Male spontaneously hypertensive/NIH-corpulent rats (SHR/NDmcr-cp) and male Wistar-Kyoto rats (WKY) were purchased from SLC (Shizuoka, Japan). They were housed in individual cages, in a temperature- and light-controlled environment in an accredited animal care. SHR/NDmcr-cp rats, aged 5 weeks, were randomly divided into two groups and given for 12 weeks either a normal diet (CE-2, CLEA Japan Inc., Tokyo, Japan) with tap water (MC/MF group, 10 rats), or a high carbohydrate/low fat diet (CE-2 with tap water containing 30% sucrose) (HC/LF group, 10 rats). Five WKY rats on a normal diet (CE-2) served as a control group (WKY group, 5 rats). All rats were allowed unlimited access to diet and water, and each rat’s daily dietary intake was determined thrice weekly from the amount of actually consumed food and fluid. They were sacrificed at the age of 17 weeks.

2.2. Blood Pressure and Blood and Urine Biochemistry

Systolic blood pressure was determined in conscious rats by the tail-cuff method at the beginning of the study, 2 wk, 4 wk, and every 4 wk subsequently until euthanasia. Rats were housed in metabolic cages for overnight collection of urine, and blood samples were obtained at the same time intervals. Plasma triglycerides and urinary protein concentration were determined with an automatic analyzer (Hitachi Automatic Clinical Analyzer 7170, Hitachi Science Systems, Ibaraki, Japan). The following methods were used: plasma insulin by a commercially available kit (Morinaga Biochemistry Lab, Tokyo, Japan), HbA1c by the DCA2000 (Bayer Diagnostics, Pittsburgh, PA), plasma adiponectin by a commercially available ELISA kit (AdipoGen Inc., Seoul, Korea).

2.3. Semiquantitative Evaluation of Glomerulosclerosis and Interstitial fibrosis

The methods were previously described [11, 12]. Briefly, glomerulosclerosis was assessed in 4- m thick sections fixed in methyl-Carnoy’s solution and stained with PAS. Morphometry was performed in 50 glomeruli selected at random in each animal. Glomerular sclerosis was graded according to the damaged area expressed as a percentage of total glomerular area: (0, no lesions; 1+, 1% to 25%; 2+, 25% to 50%; 3+, 50% to 75%; 4+, 75% to 100%). Tubulointerstitial fibrosis was evaluated in 4- m thick sections fixed in 10% neutral buffered formaldehyde and stained with Masson’s trichrome. Interstitial trichrome-positive areas were counted using the capacity of software Image-Pro Plus (Planetron, Inc., Tokyo, Japan) in ten randomly obtained digital images of the renal cortex. Trichrome positive areas on glomeruli, Bowman's capsules or vessels were excluded.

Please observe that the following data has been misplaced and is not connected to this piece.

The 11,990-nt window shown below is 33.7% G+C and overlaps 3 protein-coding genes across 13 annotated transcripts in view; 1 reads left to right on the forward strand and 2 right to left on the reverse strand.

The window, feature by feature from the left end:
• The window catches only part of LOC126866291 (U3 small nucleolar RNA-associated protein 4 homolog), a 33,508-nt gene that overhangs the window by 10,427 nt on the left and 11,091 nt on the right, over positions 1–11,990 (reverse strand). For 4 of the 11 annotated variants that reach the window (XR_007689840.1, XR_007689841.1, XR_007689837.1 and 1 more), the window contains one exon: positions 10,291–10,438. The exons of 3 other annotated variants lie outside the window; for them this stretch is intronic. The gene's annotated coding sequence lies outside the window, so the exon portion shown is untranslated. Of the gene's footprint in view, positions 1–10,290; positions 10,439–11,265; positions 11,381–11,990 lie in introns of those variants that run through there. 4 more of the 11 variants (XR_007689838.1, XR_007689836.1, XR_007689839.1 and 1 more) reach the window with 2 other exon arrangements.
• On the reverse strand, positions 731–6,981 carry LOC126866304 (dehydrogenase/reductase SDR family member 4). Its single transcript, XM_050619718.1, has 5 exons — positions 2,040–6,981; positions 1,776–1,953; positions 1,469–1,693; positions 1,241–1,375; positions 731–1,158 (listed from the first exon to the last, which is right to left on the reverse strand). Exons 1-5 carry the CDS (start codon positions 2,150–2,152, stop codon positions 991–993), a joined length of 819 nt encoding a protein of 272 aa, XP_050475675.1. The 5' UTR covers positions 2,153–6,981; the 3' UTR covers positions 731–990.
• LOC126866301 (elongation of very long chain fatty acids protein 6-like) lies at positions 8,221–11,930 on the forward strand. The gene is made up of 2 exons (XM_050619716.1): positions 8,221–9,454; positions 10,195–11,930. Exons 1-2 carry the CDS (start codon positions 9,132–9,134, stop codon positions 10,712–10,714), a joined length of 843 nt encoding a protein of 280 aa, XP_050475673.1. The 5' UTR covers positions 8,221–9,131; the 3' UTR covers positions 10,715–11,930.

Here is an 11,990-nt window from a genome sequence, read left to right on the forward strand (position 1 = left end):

2.4. Semiquantitative Analysis of Macrophage Infiltration

Mouse anti-rat macrophage/monocyte antibody (anti-ED-1, Serotec, Oxford, UK) was used to stain 4- m thick renal sections fixed in 10% neutral buffered formaldehyde. ED -1-positive cells infiltrating the tubulointerstitium were counted in 10 randomly selected fields in the cortex (400 magnification).

2.5. Gene Expression Analysis

Real-time PCR was performed by a previously described method [12] relying on One Step RT-PCR Kit (Takara Bio Inc., Shiga, Japan), SYBR Green I reagent (Cambrex Bio Science, Rockland, Maine), and iCycler PCR system (Bio-Rad Laboratories, Hercules, CA), to evaluate the mRNA expression of transforming growth factor (TGF)-beta, connective tissue growth factor (CTGF), plasminogen activator inhibitor (PAI)-1, Nox2, p , tumor necrosis factor (TNF)-alpha, intercellular adhesion molecule (ICAM)-1, vascular cell adhesion molecule (VCAM)-1, and glyceraldehyde-3-phosphate dehydrogenase (GAPDH). Primer sequences are listed in Table 1. GAPDH mRNA expression was used for normalization of these genes expressions. Data are presented as relative values to the MC/MF group.

tab1
Table 1: Primers for real-time PCR.
2.6. Cell Culture

IRPTC was kindly provided by Dr. Julie Ingelfinger. IRPTC is a cell line originating from proximal tubular cells of male Wistar rats, immortalized by transformation with origin-defective SV 40 DNA [15]. IRPTCs were cultured in Dulbecco's Modified Eagle's Medium (DMEM) (Invitrogen, Carlsbad, CA), supplemented with 10% FBS.

2.7. TNF-Alpha Stimulation Assay In Vitro

IRPTCs were cultured in 96-well plates and grown to confluence. They were subsequently washed and incubated with serum-starved DMEM containing 0.01, 0.1, 1 ng/ml human TNF-alpha (SIGMA-ALDRICH, Inc., St. Lois, MO) for 4 hours (n = 8). Total RNA was isolated from IRPTCs with RNeasy mini kit according to the manufacturer’s instructions.

2.8. Renal Pentosidine Content

The method has been previously described [11]. Briefly, a 20- L aliquot of a renal tissue acid hydrolysate diluted by PBS was injected into a reverse-phase HPLC system and separated on a C18 reverse-phase column (Waters, Tokyo, Japan). Pentosidine was measured in its effluent monitored with a fluorescence detector (RF-10A; Shimadzu, Kyoto, Japan) at an excitation-emission wavelength of 335/385 nm. Synthetic pentosidine was used as a standard.

2.9. Statistical Analysis